Published 4th June 2020

Top Activities for Teaching English Online

If you are teaching English as a Foreign Language, no matter the circumstances, you need a bunch of activities up your sleeve. This will help you plan lessons that you will enjoy teaching and your students will enjoy attending. Of course there are some activities which lend themselves to being done in a physical classroom. But there are still many which can be translated into the online classroom. Here are some top activities for teaching english online.

Picture Prompt

In any classroom, images and pictures are everything. They can be bright and colourful and are a very effective instrument in conveying meaning. They are also very simple to use. You can ask students to describe a picture, guess what is happening or predict what is going to happen next. They can relate the picture to their own lives or guess what is being said in the picture. The great thing about pictures is that the activities related to them can be as simple or as complex as you want. Plus, with the magic of the internet you can find a picture of anything under the sun at the click of a button.

A personal anecdote

Personalisation is important in your lessons. This is a great way to help your students relate to the lessons and put the language in question in context. It should relate to the teacher as well as the learner. Telling a story from your life is an easy way to start a lesson. It can be a crazy, sweet or sad story, and it can be about a major event in your life or something that happened at the supermarket. Students love to hear about their teacher’s lives and personal anecdotes can act as a good model for your students’ own productions. Even better, telling a personal story requires no preparation – just sit down and talk!

Top Activities for Teaching English Online
Top Activities for Teaching English Online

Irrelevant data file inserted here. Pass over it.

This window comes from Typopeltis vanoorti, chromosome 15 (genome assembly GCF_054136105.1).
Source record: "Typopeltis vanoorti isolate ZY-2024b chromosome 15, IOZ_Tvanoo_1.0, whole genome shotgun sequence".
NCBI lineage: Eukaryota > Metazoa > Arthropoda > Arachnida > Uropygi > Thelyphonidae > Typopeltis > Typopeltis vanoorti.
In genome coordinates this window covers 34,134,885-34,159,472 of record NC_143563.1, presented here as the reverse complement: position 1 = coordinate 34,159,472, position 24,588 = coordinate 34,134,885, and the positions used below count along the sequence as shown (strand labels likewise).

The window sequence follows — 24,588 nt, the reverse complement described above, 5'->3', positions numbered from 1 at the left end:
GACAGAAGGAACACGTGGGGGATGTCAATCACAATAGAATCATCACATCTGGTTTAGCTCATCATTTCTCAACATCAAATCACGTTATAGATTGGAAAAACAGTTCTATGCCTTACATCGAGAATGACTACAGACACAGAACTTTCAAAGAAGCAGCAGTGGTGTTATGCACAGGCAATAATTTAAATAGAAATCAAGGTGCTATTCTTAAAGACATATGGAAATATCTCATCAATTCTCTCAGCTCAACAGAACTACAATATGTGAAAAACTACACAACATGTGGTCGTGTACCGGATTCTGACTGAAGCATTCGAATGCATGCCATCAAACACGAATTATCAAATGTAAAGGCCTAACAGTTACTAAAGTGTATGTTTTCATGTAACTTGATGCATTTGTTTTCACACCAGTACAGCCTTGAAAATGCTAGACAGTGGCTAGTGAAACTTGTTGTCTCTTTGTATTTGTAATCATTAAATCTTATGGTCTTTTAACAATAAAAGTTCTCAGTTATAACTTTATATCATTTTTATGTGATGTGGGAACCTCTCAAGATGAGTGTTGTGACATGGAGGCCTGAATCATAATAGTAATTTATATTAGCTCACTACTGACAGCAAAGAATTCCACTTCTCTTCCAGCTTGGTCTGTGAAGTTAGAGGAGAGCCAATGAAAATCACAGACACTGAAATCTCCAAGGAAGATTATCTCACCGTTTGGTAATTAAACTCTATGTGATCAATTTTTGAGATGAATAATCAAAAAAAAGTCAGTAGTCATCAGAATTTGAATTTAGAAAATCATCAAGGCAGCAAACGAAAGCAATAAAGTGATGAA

Role plays

Role plays are often used as a way to practise functional language. If you are teaching online you might wonder how you can use this activity in your lessons. You may be teaching a group lesson, separate your learners into break out rooms and let them do the role play in pairs or groups. When you are teaching 1-to-1 you will need to be a part of the role play yourself.

Twenty Questions

Another way to start a lesson is to play Twenty Questions. You must think of a person, place or thing and your student must ask questions to try to guess what it is. The trick is that the questions can only be closed questions, so the answers can only be yes or no. For example, if the topic of the lesson is food, your student can ask questions such as Are you sweet? Are you orange? Do we cook you? This game is especially good with younger learners.

What’s in the news?

For older learners, you need to find something that relates to them that you can talk about. The news and current events will make your lessons interesting for both you and the learner. For homework ask the student to watch, read or listen to the news – in English or their language. In the next lesson, they must report back to you about what is in the news where they live. As you can imagine, this can lead to discussions on very interesting topics.

Dictogloss

With online learning, we don’t have the luxury of printing out worksheets and asking students to complete them. Of course we can use Word or Powerpoint and share our screen but many times our student would still like to have the worksheet printed out in front of them. A way to solve this issue (and make your life easier) is to use dictogloss. If you have a paragraph that you want your students to read and highlight or underline, read the paragraph out to them to write down. A dictogloss is like a traditional dictation but you read the text at a natural speed a few times and they try to complete the text as accurately as possible.

Where’s the mistake?

Even though you may be teaching online, it’s still important to monitor your students’ productions and keep track of their errors. If you are teaching a group lesson or 1-to-1, it’s not a good idea to interrupt a student every time they make an error (unless that’s the point of the exercise). Instead, make a note of the error and the sentence it was in. At the end of the lesson, show the student the sentences with the errors in and ask them to identify the error and correct it.

So there you have it, some top activities for teaching english online. As with any teaching situation, being prepared is the number one top tip to make sure your lessons are successful. Teaching English online might seem a bit strange at first but once you realise how you can adapt your usual activities to the online classroom. Your planning will be much easier and you can go back to living your best teacher life.

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